Who is using it?
… nice but i don’t get it 😀 (too complicated for me, i stay with php only, no c++ boost)
====== THRIFT ======
Thrift is a lightweight remote procedure call framework for scalable cross-language services development. Thrift supports C++, PHP, Python, Perl, Java, Ruby, Erlang, and others. It’s quick, saves development time, and provides a division of labor of work on high-performance servers and applications.
Scribe (log server)
Scribe is a server for aggregating log data streamed in real-time from many other servers. It is a scalable framework useful for logging a wide array of data. It is built on top of Thrift.
===== DOWNLOAD =====
cd /var/www wget https://dist.apache.org/repos/dist/release/thrift/0.9.0/thrift-0.9.0.tar.gz wget https://git-wip-us.apache.org/repos/asf?p=thrift.git;a=blob_plain;f=tutorial/tutorial.thrift
aptitude update apt-get install libboost-dev libboost-test-dev libboost-program-options-dev libevent-dev automake libtool flex bison pkg-config g++ libssl-dev apt-get -t lenny-backports install automake libboost-test-dev apt-get install php5-dev php5-cli
See http://wiki.apache.org/thrift/ThriftRequirements for
an up-to-date list of build requirements.
More information about Thrift can be obtained on the Thrift webpage at:
Thrift was inspired by pillar, a lightweight RPC tool written by Adam D’Angelo,
and also by Google’s protocol buffers.
If you are building from the first time out of the source repository, you will
need to generate the configure scripts. (This is not necessary if you
downloaded a tarball.) From the top directory, do:
Once the configure scripts are generated, thrift can be configured.
From the top directory, do:
thrift 0.9.0 Building C++ Library ......... : yes Building C (GLib) Library .... : no Building Java Library ........ : no Building C# Library .......... : no Building Python Library ...... : yes Building Ruby Library ........ : no Building Haskell Library ..... : no Building Perl Library ........ : no Building PHP Library ......... : yes Building Erlang Library ...... : no Building Go Library .......... : no Building D Library ........... : no C++ Library: Build TZlibTransport ...... : yes Build TNonblockingServer .. : yes Build TQTcpServer (Qt) .... : no Python Library: Using Python .............. : /usr/bin/python PHP Library: Using php-config .......... : /usr/bin/php-config If something is missing that you think should be present, please skim the output of configure to find the missing component. Details are present in config.log.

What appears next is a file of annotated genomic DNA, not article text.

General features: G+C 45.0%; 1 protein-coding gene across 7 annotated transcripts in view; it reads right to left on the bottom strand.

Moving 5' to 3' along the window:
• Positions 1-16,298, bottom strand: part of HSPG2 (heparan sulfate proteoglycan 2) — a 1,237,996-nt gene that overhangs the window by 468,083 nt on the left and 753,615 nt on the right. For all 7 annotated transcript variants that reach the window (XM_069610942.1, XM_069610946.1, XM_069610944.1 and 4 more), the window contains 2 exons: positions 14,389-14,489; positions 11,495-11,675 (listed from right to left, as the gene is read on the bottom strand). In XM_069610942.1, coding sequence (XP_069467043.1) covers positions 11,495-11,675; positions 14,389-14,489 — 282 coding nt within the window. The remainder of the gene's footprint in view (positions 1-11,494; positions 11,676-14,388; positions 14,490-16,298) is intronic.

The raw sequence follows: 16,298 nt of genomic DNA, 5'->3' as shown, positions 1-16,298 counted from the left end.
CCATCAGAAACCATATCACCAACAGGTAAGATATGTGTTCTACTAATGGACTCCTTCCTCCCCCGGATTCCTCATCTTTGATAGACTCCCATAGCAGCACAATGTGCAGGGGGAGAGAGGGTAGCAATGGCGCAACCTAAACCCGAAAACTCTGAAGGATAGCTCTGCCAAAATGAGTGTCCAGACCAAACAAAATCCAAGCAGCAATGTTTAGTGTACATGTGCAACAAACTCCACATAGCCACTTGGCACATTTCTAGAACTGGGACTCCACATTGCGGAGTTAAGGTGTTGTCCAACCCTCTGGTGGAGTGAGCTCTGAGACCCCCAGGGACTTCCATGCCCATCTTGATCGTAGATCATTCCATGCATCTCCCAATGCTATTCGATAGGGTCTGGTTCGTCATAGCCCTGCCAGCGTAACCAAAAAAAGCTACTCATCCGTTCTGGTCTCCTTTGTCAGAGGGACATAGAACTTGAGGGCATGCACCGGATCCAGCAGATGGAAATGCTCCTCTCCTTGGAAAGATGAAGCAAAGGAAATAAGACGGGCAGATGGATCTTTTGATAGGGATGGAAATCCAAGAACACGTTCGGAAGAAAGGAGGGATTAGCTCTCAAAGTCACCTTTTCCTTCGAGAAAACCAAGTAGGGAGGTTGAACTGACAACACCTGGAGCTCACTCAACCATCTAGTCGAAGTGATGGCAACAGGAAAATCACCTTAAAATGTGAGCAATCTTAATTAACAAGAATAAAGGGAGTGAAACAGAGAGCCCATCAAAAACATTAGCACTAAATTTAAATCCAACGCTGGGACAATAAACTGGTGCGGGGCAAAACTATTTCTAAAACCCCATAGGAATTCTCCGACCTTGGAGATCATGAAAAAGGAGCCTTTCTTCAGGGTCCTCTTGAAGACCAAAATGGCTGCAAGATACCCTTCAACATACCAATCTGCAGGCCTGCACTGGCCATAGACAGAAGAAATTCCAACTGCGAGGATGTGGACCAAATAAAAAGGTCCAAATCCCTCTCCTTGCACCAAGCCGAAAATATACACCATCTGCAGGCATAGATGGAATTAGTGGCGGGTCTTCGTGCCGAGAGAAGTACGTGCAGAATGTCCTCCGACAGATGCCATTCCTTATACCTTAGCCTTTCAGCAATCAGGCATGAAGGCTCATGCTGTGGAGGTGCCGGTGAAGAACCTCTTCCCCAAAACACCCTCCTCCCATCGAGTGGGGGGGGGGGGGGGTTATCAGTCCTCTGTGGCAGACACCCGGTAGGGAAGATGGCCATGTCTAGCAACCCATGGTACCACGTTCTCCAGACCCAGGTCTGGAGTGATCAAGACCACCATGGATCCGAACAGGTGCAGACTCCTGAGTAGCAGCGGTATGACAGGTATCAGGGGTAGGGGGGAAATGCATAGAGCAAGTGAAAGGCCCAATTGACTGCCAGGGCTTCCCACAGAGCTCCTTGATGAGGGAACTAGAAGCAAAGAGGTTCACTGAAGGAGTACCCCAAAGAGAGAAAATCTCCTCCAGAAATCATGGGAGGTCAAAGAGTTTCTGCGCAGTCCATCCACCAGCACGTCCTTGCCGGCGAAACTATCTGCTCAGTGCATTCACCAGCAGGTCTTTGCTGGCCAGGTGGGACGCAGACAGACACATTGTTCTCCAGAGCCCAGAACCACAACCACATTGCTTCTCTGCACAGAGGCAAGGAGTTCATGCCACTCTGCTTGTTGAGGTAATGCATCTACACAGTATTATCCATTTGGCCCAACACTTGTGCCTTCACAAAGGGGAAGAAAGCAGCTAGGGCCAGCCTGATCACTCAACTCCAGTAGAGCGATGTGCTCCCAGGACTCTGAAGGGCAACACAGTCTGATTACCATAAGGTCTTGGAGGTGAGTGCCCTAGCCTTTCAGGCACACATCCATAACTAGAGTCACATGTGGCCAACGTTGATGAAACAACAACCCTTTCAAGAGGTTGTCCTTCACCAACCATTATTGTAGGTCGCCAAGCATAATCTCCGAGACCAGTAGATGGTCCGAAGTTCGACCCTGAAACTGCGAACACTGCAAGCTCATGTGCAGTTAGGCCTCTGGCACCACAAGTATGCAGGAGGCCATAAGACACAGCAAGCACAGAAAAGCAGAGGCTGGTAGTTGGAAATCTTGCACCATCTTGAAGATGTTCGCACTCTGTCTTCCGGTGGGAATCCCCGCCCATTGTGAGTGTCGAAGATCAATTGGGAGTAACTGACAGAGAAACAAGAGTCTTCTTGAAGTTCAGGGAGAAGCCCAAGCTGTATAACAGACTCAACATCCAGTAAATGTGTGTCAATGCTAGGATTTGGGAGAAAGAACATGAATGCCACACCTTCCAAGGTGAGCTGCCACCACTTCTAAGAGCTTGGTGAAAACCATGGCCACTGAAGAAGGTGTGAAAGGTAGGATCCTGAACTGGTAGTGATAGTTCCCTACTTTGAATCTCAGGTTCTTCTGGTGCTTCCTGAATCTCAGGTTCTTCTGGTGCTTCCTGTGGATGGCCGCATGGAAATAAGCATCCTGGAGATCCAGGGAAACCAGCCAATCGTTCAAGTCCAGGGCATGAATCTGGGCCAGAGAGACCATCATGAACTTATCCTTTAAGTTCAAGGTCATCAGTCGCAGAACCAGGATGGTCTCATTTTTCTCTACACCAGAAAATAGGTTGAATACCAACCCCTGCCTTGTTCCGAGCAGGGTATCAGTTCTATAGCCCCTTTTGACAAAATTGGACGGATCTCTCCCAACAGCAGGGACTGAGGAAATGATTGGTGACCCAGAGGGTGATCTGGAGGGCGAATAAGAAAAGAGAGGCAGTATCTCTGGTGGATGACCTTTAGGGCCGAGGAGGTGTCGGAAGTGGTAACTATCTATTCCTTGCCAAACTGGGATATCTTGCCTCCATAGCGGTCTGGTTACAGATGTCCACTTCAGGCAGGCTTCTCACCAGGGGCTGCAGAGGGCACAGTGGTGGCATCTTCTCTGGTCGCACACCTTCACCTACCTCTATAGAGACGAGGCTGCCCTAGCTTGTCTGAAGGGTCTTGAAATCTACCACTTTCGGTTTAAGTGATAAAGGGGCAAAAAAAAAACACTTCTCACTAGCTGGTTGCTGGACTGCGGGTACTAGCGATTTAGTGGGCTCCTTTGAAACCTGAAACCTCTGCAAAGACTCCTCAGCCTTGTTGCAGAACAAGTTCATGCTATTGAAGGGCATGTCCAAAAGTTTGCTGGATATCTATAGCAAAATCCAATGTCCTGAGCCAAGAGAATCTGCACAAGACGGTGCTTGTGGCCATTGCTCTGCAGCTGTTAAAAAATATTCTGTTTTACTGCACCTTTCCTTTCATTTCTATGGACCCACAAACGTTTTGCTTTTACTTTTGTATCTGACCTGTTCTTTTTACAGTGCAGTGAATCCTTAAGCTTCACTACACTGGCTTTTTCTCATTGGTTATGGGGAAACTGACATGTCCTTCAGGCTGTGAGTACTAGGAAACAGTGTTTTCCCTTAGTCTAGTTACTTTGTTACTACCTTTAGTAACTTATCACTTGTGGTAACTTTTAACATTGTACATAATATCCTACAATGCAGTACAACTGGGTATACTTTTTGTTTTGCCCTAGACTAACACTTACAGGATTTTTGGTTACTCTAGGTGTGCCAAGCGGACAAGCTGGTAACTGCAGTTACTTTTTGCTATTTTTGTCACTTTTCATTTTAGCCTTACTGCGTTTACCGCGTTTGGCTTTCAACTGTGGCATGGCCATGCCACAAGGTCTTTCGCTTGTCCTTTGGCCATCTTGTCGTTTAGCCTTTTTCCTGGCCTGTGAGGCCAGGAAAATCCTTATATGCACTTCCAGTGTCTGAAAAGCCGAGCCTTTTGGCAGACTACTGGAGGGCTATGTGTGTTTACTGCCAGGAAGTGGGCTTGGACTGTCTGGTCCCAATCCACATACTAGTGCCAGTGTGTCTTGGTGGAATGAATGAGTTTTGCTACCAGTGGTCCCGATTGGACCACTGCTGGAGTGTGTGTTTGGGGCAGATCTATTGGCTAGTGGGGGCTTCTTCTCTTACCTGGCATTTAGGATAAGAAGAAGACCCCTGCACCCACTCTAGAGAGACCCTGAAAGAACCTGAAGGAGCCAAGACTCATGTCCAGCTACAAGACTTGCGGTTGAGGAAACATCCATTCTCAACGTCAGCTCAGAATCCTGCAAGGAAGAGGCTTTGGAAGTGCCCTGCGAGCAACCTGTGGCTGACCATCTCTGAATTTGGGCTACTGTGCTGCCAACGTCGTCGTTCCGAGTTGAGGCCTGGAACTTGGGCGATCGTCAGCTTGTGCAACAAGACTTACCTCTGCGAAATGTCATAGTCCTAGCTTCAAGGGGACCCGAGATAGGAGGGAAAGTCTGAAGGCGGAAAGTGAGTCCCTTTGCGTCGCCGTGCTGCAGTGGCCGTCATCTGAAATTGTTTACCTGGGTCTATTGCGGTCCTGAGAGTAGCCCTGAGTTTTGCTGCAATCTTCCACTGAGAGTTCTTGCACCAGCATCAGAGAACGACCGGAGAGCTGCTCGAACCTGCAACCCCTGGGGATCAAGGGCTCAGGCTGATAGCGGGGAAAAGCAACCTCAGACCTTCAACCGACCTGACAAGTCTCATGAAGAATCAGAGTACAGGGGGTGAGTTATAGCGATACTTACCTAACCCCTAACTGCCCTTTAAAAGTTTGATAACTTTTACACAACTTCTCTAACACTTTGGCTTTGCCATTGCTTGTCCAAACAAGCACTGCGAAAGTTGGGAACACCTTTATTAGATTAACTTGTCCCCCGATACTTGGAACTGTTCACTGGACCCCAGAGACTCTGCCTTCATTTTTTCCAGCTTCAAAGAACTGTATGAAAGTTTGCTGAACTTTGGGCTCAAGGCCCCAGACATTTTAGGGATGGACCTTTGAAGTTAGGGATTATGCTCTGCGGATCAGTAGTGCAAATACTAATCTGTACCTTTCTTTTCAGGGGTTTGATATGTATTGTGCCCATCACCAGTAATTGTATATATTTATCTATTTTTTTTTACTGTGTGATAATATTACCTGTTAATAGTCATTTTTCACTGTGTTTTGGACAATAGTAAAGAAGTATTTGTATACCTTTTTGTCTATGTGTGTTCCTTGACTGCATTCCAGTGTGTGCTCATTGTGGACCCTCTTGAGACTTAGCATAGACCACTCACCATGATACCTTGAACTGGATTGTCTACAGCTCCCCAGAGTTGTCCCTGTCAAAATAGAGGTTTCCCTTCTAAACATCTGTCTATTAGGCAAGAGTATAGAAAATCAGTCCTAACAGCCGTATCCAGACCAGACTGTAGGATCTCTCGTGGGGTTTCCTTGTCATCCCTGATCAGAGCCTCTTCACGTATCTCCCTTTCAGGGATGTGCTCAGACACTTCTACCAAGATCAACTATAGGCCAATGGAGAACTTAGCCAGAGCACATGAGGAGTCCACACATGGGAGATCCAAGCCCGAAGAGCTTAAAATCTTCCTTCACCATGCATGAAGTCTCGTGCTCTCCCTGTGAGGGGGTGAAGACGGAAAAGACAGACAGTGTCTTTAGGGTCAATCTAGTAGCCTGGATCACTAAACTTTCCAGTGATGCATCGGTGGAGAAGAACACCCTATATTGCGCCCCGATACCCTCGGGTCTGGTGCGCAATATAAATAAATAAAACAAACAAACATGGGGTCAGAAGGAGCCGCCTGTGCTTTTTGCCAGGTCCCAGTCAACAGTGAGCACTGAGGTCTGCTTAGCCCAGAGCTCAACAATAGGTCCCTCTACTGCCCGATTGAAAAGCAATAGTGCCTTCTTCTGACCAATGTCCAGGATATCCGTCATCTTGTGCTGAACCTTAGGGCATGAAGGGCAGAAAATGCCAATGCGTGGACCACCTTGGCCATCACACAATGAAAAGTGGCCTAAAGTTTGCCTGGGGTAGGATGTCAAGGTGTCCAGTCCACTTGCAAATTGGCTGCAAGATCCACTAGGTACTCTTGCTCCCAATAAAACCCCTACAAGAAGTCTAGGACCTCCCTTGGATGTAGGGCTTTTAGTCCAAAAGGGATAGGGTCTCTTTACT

You may need to specify the location of the boost pres explicitly.
If you installed boost in /usr/local, you would run configure as follows:
Note that by default the thrift C++ library is typically built with debugging
symbols included. If you want to customize these options you should use the
CXXFLAGS option in configure, as such:
./configure CXXFLAGS=‘-g -O2′
./configure CFLAGS=‘-g -O2′
Run ./configure –help to see other configuration options
Please be aware that the Python library will ignore the –prefix option
and just install wherever Python’s distutils puts it (usually along
the lines of /usr/lib/pythonX.Y/site-packages/). If you need to control
where the Python modules are installed, set the PY_PREFIX variable.
(DESTDIR is respected for Python and C++.)
From the top directory, become superuser and do:
Note that some language packages must be installed manually using build tools
better suited to those languages (at the time of this writing, this applies
to Java, Ruby, PHP).
Look for the README pre in the lib// folder for more details on the
installation of each language library package.
======== Thrift Tutorial ========
… example pres that come with the package.
1) First things first, you’ll need to install the Thrift compiler and the
language libraries. Do that using the instructions in the top level
2) Read tutorial.thrift to learn about the syntax of a Thrift pre
3) Compile the code for the language of your choice:
$ thrift -r –gen cpp tutorial.thrift
4) Take a look at the generated code.
5) Look in the language directories for sample client/server code.
6) That’s about it for now. This tutorial is intentionally brief. It should be
just enough to get you started and ready to build your own project.